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Re: [IP] Stevia (& Other Sweeteners)

This is an excerpt from Dr. Bernstein's Diabetes Solution, Chapter 10,

Whether or not you agree with many of his assertions regarding diet, blood
sugar control and pumps, I thought this was a pretty informative breakdown
of the various sweeteners out there.


Powdered Artificial Sweeteners

At this writing, several artificial sweeteners are available. They are
available from different manufacturers under different names, and some, such
as Equal and Sweet'n Low, can have brand names under which more than one
form of sweetener is sold. Here, to simplify your shopping, are acceptable
products currently and soon to be available:

saccharin tablets or liquid (Sweet'n Low)
aspartame tablets (Equal, NutraSweet)*
acesulfame-K (Sunette, The Sweet One)
stevia powder or liquid (stevia has not been approved in the European Union)
sucralose tablets (Splenda)
neotame (newly approved by the FDA)
cyclamate tablets and liquid (not yet available in the United States)

* Many Web sites falsely perpetuate the myth that aspartame is toxic because
its metabolism produces the poison methanol. In reality, one 12-ounce can of
an aspartame-sweetened soft drink generates only =5 as much methanol as does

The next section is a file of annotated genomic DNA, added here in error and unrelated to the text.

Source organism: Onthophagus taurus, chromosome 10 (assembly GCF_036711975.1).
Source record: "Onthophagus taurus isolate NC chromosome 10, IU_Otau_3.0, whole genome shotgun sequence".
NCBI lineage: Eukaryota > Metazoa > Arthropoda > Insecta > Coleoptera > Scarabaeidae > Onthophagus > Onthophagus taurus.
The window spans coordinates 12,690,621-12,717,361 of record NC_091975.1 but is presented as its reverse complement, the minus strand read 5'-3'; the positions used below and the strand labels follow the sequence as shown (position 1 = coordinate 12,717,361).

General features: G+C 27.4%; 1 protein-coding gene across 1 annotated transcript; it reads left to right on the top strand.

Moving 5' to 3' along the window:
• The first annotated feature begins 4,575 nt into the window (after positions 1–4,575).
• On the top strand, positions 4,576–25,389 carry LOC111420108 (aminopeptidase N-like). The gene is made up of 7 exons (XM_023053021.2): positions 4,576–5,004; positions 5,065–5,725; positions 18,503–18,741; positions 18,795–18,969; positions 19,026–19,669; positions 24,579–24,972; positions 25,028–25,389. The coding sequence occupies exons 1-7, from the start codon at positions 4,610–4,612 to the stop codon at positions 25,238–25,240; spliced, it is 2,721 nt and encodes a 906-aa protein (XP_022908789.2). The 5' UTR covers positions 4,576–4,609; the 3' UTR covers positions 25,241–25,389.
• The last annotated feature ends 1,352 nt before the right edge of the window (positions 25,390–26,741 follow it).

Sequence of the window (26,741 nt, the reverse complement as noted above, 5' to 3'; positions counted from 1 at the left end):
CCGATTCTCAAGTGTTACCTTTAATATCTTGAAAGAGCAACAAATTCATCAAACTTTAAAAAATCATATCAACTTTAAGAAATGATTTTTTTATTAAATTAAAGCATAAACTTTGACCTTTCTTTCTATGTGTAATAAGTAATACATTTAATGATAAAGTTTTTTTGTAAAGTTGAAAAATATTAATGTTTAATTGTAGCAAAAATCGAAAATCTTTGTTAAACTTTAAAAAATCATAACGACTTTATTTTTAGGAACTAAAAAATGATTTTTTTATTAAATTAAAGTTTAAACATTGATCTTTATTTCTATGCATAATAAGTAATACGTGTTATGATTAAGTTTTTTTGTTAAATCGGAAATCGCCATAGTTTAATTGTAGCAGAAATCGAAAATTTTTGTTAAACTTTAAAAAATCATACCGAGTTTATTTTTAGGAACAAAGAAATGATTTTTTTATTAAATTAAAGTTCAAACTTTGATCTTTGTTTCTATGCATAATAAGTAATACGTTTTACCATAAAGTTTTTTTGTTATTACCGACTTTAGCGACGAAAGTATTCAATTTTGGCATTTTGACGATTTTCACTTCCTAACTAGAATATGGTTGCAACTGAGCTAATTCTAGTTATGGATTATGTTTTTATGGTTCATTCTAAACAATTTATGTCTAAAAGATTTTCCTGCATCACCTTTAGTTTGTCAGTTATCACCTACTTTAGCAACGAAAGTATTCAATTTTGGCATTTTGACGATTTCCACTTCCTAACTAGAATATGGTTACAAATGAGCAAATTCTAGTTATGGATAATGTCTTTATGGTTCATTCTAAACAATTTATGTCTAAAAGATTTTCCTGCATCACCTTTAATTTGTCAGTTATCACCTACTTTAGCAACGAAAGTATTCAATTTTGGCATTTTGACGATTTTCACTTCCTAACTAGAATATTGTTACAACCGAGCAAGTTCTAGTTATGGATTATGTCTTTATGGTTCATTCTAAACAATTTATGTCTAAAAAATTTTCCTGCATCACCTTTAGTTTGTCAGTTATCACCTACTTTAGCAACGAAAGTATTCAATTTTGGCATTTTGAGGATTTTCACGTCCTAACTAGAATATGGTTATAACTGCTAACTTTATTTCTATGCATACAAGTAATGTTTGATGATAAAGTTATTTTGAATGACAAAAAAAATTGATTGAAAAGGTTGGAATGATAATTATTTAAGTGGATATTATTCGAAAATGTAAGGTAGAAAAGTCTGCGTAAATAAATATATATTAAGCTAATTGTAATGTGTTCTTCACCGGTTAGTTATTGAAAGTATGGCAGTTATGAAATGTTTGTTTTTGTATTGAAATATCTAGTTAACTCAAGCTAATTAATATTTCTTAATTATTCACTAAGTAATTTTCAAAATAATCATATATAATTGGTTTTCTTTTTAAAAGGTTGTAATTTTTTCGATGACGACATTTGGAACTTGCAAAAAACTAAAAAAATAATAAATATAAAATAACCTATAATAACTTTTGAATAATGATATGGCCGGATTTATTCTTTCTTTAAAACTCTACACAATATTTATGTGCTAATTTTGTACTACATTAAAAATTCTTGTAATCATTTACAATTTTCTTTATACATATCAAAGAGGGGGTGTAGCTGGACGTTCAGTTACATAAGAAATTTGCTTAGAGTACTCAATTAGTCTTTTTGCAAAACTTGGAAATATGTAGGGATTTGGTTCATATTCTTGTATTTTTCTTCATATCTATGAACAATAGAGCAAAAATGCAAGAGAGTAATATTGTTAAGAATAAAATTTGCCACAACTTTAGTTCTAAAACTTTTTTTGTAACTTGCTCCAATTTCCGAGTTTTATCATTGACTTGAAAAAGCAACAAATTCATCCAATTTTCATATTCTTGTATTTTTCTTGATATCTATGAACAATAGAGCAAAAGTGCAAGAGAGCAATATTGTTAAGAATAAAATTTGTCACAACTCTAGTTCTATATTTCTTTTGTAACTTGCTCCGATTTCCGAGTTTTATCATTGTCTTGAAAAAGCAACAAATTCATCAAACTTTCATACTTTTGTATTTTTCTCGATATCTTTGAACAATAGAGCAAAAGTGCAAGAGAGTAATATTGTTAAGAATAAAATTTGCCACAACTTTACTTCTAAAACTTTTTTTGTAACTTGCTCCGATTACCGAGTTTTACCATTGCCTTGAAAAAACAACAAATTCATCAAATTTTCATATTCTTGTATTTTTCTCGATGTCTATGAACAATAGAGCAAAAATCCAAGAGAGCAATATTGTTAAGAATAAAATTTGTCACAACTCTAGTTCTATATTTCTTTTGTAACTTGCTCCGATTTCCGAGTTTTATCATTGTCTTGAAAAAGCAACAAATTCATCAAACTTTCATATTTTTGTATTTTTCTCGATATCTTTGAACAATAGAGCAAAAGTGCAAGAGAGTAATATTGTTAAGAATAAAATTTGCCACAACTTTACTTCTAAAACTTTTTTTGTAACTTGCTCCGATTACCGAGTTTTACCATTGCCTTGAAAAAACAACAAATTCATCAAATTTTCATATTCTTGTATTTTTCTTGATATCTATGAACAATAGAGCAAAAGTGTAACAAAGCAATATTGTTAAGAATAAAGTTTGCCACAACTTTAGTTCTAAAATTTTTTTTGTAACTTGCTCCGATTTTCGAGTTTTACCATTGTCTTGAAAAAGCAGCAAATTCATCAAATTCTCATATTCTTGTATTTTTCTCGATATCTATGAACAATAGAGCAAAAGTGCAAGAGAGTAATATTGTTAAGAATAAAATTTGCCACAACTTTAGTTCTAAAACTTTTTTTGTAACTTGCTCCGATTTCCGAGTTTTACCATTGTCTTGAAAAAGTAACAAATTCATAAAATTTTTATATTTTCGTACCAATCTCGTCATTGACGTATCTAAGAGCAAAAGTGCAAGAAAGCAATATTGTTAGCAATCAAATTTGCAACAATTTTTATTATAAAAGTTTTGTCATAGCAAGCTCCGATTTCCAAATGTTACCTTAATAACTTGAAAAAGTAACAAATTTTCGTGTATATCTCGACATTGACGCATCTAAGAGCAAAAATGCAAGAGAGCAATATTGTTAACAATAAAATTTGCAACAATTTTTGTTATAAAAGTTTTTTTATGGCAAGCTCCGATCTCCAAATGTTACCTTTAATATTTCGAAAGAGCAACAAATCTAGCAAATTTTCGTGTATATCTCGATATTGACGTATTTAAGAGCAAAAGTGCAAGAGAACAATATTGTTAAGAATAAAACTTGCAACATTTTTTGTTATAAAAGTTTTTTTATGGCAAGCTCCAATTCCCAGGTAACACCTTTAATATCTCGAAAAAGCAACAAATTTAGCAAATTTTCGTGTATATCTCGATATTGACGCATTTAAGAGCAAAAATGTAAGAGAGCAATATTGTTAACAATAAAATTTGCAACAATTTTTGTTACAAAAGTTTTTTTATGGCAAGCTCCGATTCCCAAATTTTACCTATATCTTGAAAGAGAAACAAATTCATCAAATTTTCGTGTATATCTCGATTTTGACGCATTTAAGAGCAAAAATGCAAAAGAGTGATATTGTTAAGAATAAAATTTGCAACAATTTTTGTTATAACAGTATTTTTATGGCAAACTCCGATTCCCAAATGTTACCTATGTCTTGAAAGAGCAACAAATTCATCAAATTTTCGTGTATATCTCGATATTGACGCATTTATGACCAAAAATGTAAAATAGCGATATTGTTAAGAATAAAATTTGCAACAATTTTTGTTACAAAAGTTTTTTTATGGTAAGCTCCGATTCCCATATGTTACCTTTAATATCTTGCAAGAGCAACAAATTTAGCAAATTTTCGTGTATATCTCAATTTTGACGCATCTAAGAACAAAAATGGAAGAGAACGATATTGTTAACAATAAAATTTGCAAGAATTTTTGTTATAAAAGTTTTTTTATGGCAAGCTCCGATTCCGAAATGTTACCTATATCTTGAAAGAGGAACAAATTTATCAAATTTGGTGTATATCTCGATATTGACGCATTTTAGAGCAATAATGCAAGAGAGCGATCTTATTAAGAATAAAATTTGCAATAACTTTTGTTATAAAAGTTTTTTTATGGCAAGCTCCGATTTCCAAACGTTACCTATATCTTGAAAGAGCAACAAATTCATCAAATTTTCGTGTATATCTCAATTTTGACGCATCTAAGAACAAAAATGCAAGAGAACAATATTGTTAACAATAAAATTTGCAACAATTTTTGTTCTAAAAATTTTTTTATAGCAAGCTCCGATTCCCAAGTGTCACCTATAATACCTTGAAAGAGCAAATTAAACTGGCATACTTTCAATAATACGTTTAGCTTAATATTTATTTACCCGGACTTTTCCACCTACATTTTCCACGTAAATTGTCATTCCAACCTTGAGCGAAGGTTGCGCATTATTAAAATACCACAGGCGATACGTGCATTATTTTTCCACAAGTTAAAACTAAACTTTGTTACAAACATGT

a glass of milk.

These are all noncarbohydrate sweeteners that vary in their availability and
can be used to satisfy a sweet tooth without, for the most part, affecting
blood sugars. But when sold in powdered form, under such brand names as
Sweet'n Low, Equal, The Sweet One, Sunette, Sugar Twin, Splenda, and others,
these products usually contain a sugar to increase bulk, and will rapidly
raise blood sugar. They are all orders of magnitude sweeter tasting than
sugar. So when you buy them in packets
and powdered form, with the exception of stevia, they usually contain about
96 percent glucose or maltodextrin and about 4 percent artificial sweetener.
If you read the "Nutrition Facts" label on Splenda, for example, it lists,
as such labels must, ingredients in order from most to least: dextrose
(glucose), maltodextrin (a mixture of sugars), and finally sucralose.Most
powdered sweeteners are sold as low-calorie and/or sugar-free sweeteners
because they contain only 1 gram of a sugar as compared to 3 grams of
sucrose in a similar paper packet labeled "sugar." More suitable for
diabetics are tablet sweeteners such as saccharin, cyclamate, and aspartame.
As noted above, the same brand name can denote multiple products: Equal is a
powder containing 96 percent glucose and also a tablet containing a
minuscule (acceptable) amount of lactose. Sweet'n Low powder is saccharin
with 96 percent glucose. Stevia powder and liquid (sold in health food
stores) contain no sugar of any kind and only minute amounts of

> Does anyone know anything about the sweetener called Stevia? It is a plant
> extract and comes in both powder and liquid drops. I have written the
> company and they say that it is safe for Diabetics and is a free food
> because it only has 1 carb per serving. Just wondering if any else uses it
> and if you find that it affects your BG.
> Thanks!
> Adele
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